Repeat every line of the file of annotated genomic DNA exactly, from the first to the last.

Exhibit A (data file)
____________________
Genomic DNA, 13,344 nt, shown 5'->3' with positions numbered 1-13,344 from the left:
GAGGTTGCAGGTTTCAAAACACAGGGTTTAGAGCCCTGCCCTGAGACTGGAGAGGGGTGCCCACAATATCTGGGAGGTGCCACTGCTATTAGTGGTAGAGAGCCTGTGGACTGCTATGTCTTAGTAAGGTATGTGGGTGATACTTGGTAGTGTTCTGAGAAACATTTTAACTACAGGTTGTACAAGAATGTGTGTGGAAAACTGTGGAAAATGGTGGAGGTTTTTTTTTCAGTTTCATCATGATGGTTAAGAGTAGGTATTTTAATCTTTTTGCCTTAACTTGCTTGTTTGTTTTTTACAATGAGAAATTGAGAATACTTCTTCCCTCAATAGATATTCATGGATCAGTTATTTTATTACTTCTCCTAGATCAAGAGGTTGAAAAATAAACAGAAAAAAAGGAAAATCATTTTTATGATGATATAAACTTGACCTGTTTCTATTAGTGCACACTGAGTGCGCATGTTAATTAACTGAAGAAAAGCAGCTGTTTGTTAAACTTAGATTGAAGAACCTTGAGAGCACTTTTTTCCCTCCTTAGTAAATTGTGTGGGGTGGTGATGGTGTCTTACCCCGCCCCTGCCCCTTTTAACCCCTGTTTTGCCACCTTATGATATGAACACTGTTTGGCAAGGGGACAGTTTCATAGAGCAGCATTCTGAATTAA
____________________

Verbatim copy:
Genomic DNA, 13,344 nt, shown 5'->3' with positions numbered 1-13,344 from the left:
GAGGTTGCAGGTTTCAAAACACAGGGTTTAGAGCCCTGCCCTGAGACTGGAGAGGGGTGCCCACAATATCTGGGAGGTGCCACTGCTATTAGTGGTAGAGAGCCTGTGGACTGCTATGTCTTAGTAAGGTATGTGGGTGATACTTGGTAGTGTTCTGAGAAACATTTTAACTACAGGTTGTACAAGAATGTGTGTGGAAAACTGTGGAAAATGGTGGAGGTTTTTTTTTCAGTTTCATCATGATGGTTAAGAGTAGGTATTTTAATCTTTTTGCCTTAACTTGCTTGTTTGTTTTTTACAATGAGAAATTGAGAATACTTCTTCCCTCAATAGATATTCATGGATCAGTTATTTTATTACTTCTCCTAGATCAAGAGGTTGAAAAATAAACAGAAAAAAAGGAAAATCATTTTTATGATGATATAAACTTGACCTGTTTCTATTAGTGCACACTGAGTGCGCATGTTAATTAACTGAAGAAAAGCAGCTGTTTGTTAAACTTAGATTGAAGAACCTTGAGAGCACTTTTTTCCCTCCTTAGTAAATTGTGTGGGGTGGTGATGGTGTCTTACCCCGCCCCTGCCCCTTTTAACCCCTGTTTTGCCACCTTATGATATGAACACTGTTTGGCAAGGGGACAGTTTCATAGAGCAGCATTCTGAATTAA